By the 1980s, Ketut Madra’s position as an accomplished wayang painter was sufficiently well established that he finally had the time to turn his attention to dance and music.
He learned masked dance – especially the varied roles of bondres and the topeng tua – from Wayan Kantor of Batuan. He was soon performing professionally with Peliatan’s renowned dance group Tirta Sari.
To be a full member of Tirta Sari he needed to be a musician as well. The group’s leader urged him to learn rebab, a two-stringed bowed lute in the gamelan ensemble. A friend gave him a rebab and a cassette tape of solo music; he learned to play by imitating the cassette. On finding he had learned the basics, Tirta Sari’s leader told him to buy a cassette of rebab music as played with a full gamelan – and Madra soon established himself as the group’s “string section.” In the photo below, he plays rebab at the odalan of the Pura Dalem Gde with the seka gong ARMA, 20 minutes after his last performance here.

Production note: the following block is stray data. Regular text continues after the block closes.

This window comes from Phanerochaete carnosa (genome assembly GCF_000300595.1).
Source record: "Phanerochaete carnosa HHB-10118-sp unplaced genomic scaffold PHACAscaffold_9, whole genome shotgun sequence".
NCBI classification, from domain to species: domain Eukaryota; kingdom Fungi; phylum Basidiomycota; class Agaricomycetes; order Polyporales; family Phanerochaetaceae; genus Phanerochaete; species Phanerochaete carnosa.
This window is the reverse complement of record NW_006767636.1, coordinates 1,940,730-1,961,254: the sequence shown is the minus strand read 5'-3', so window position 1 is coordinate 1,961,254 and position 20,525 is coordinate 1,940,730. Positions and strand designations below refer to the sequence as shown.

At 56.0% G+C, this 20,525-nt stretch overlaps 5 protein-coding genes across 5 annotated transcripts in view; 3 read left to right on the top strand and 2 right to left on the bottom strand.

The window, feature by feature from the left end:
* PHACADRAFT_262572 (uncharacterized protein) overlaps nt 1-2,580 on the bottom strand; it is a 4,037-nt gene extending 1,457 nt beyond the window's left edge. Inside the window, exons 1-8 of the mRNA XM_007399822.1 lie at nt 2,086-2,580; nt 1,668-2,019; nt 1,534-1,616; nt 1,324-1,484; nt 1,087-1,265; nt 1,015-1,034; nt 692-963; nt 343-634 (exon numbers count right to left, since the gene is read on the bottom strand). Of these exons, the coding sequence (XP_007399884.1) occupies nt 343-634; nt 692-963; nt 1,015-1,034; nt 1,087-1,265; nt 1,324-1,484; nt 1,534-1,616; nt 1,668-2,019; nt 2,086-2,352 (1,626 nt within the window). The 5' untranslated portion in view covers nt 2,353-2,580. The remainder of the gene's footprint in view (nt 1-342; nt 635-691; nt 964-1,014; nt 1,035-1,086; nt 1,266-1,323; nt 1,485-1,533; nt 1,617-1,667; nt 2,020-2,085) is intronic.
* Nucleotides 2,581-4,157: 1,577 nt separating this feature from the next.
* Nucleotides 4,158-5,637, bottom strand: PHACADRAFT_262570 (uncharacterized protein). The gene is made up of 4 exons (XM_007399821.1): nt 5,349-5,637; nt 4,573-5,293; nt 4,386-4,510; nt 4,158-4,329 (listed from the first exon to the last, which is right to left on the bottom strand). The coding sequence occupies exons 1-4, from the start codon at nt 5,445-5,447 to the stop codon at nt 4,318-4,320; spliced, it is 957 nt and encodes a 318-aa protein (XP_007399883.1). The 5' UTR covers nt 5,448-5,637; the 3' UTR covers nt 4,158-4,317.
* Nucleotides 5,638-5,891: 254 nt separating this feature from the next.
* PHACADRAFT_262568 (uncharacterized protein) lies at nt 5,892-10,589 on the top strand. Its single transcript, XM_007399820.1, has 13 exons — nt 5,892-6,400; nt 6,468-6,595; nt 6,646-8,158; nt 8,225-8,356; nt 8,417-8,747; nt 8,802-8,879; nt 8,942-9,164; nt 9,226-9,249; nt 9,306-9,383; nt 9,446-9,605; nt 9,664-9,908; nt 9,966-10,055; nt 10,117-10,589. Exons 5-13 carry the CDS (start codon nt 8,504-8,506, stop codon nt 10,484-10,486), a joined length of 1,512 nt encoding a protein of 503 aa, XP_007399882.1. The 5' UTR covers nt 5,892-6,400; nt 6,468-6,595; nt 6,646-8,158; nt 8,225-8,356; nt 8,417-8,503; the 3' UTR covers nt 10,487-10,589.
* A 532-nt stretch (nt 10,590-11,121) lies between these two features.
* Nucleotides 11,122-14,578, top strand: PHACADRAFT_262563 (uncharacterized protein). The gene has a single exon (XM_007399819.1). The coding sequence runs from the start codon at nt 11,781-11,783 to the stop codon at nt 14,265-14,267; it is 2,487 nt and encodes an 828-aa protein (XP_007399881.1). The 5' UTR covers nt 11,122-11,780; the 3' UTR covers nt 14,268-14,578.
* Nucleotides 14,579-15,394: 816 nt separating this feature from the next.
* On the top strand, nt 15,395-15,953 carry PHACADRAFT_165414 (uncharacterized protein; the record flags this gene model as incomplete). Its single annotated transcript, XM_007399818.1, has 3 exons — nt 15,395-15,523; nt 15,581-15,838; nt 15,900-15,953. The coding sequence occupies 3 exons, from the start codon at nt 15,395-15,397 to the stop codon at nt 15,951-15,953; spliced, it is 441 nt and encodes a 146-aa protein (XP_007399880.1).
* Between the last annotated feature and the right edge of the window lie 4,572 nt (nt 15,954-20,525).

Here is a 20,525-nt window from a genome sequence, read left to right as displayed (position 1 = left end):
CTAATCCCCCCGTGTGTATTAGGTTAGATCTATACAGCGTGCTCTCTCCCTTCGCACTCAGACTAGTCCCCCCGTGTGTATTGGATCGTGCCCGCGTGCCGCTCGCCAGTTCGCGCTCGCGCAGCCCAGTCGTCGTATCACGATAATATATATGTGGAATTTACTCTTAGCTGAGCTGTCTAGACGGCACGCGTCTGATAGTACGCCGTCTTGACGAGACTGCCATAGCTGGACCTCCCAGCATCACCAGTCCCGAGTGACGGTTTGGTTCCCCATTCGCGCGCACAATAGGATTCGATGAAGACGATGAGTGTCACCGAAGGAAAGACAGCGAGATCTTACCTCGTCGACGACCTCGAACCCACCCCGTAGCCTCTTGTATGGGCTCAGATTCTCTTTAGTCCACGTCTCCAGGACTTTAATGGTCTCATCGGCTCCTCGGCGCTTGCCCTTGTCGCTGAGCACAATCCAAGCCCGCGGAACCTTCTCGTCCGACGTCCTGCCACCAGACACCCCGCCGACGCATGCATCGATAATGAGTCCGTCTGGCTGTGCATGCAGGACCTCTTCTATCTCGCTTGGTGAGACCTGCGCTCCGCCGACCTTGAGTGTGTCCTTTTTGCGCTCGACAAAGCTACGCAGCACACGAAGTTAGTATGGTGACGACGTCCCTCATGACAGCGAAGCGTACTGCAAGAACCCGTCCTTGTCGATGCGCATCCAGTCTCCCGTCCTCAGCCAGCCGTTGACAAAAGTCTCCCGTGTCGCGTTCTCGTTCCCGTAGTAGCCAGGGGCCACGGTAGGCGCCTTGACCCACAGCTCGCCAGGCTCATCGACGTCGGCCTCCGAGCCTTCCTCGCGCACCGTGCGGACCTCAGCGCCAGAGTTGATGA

In his art, Madra has often returned to Dewi Saraswati, goddess of culture, music, education, science and more. His two depictions of Saraswati below show her holding two different instruments: in the 1973 drawing she has a simple bamboo flute; in the 2011 painting – and in all of Madra’s recent portraits of her – she carries a rebab.